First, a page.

Not that a subscription fee will affect Lord Sugar, who is reported to be worth £1.2billion. Not bad for a lad who started out selling electrical goods from a van in London’s East End when he was a teenager.

He founded Amstrad — an abbreviation of Alan Michael Sugar Trading — at 21. As well as computers, it ­produced stereos, phones, faxes and set-top boxes for Sky.

It is fair to say the company, which had a huge profile and made ­millions, never quite got the respect it deserved — as Lord Sugar is keen to point out.

He said: “We made the first videophone at Amstrad, called the E-mailer, and everyone took the ps out of it. I sold more than half a million pieces.

"It ran on an old BT copper line — if you’d have stuck that on a wired broadband, you’d have video conferencing right there. So we were ahead of the game.”

Ironically, the advent of video conferencing is something Lord Sugar might now regret given he is a fervent opponent of working from home, which relies on the tech.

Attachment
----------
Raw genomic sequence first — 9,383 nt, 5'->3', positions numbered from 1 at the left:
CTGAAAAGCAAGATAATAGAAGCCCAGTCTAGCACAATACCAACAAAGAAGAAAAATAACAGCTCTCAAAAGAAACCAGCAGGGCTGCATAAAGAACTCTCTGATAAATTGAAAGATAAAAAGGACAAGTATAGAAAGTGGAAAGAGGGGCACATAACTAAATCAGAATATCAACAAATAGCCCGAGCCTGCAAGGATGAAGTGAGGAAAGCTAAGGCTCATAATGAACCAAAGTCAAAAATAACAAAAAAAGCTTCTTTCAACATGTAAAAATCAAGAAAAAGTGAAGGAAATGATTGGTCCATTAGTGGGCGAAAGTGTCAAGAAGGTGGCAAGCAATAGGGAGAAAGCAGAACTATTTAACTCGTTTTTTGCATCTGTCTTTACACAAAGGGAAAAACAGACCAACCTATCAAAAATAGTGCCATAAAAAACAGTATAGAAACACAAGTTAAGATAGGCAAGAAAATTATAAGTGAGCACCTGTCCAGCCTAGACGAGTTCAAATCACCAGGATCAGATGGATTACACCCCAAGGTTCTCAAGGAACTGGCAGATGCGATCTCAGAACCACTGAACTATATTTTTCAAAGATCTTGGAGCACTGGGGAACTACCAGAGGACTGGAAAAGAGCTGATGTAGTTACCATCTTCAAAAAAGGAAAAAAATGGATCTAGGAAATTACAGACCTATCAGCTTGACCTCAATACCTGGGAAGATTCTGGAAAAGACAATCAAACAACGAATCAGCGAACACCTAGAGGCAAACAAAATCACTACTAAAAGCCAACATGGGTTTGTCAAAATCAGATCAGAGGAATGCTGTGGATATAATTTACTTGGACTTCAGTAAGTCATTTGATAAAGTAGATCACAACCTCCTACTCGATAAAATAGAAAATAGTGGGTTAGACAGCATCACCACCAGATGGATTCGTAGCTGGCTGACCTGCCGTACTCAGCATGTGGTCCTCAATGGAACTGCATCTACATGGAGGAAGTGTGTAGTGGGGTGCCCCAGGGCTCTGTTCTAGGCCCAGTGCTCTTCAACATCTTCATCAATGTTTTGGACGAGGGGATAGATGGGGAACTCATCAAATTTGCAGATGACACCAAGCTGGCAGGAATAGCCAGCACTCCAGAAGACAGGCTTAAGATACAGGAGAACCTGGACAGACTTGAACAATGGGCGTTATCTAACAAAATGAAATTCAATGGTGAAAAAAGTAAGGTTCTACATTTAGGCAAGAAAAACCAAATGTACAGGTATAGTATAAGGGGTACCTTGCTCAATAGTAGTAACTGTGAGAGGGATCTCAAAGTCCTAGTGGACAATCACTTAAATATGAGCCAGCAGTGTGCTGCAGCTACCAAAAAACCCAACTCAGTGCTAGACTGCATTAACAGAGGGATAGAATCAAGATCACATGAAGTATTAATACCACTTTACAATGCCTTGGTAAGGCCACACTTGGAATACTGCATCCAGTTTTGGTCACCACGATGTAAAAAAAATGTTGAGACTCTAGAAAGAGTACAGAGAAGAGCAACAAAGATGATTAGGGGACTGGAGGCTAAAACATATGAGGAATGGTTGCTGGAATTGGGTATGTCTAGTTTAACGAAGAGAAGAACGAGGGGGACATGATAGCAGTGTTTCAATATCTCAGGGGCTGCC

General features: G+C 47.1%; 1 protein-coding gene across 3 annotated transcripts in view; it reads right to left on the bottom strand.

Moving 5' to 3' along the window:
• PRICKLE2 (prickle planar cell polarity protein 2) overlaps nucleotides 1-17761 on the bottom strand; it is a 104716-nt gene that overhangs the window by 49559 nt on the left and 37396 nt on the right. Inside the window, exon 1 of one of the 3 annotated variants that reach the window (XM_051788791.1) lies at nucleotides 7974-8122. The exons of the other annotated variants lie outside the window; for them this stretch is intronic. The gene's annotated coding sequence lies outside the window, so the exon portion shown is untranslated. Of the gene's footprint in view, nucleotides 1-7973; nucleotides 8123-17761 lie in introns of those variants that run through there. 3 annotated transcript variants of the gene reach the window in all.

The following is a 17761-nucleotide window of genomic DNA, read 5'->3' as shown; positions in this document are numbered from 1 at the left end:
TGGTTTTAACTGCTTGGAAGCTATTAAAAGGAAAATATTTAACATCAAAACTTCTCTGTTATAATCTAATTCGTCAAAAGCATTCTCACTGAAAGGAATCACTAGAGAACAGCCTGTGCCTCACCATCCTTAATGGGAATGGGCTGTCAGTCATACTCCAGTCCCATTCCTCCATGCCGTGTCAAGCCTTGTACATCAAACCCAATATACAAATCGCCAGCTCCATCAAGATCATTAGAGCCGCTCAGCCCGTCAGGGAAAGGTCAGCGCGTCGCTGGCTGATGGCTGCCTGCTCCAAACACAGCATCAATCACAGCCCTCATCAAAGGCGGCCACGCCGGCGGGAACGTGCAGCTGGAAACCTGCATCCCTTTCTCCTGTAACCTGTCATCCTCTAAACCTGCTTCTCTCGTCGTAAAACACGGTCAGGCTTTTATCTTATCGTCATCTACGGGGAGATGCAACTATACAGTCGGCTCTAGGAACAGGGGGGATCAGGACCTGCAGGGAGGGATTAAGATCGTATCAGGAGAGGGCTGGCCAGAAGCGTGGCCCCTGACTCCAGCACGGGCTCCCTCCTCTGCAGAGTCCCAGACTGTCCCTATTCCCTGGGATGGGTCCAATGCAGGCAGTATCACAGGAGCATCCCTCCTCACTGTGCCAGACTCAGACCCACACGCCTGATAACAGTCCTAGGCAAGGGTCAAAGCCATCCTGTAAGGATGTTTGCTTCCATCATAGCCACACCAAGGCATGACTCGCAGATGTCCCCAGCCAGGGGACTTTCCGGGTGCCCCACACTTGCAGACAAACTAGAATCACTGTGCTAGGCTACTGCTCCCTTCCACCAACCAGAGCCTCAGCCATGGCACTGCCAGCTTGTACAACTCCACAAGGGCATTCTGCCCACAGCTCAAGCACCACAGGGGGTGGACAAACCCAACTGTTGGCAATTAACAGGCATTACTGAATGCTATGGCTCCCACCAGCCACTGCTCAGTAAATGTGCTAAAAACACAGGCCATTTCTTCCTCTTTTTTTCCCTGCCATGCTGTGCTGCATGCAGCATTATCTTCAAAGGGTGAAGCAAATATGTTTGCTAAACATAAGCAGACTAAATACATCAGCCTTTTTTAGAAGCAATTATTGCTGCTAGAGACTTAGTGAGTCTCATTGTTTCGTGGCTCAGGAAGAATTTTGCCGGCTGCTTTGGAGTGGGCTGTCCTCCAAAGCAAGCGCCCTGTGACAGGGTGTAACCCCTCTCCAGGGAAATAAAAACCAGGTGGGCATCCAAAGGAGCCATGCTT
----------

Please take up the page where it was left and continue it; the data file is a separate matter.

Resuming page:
He said: “The annoying thing, as far as I’m concerned, is the exploitation of the working-from-home syndrome. The truth of the matter is, you have to work with your people in your office.

“That’s why you have offices, right? You need to talk to each other, you need to know what’s going on.

“There’s all this bulls**t about working from home: ‘What difference does it make if the job gets done?’

“Well, it don’t bloody get done, it’s as simple as that.”

In the Nineties, Lord Sugar started to juggle business with another of his passions — football. He became the chairman of Tottenham Hotspur ­Football Club, and only ended his association with Spurs in 2007.

Two years earlier he had taken on the role of the beast of the boardroom on the UK version of The Apprentice, which had launched in the US in 2004 with Donald Trump as the boss.

‘Dividends far exceed my initial investment’

Initially Lord Sugar offered his series winners a £100,000-a-year job working with him, but in 2011 he switched to investing £250,000 of his own money into their business.

Some of the candidates, like Stuart “The Brand” Baggs — who died from an asthma attack in 2015 — entered the pantheon of the funniest and most entertaining characters ever seen on British telly.

Others became bonafide celebrities, including series one runner-up Saira Khan, who was a regular panelist on Loose Women and has appeared on Celebrity Big Brother and Dancing On Ice, and 2006 winner Michelle ­Dewberry, now a presenter.

Lord Sugar insists he has never “made a mistake” with the people he has hired, though he has parted company with several “business partners”.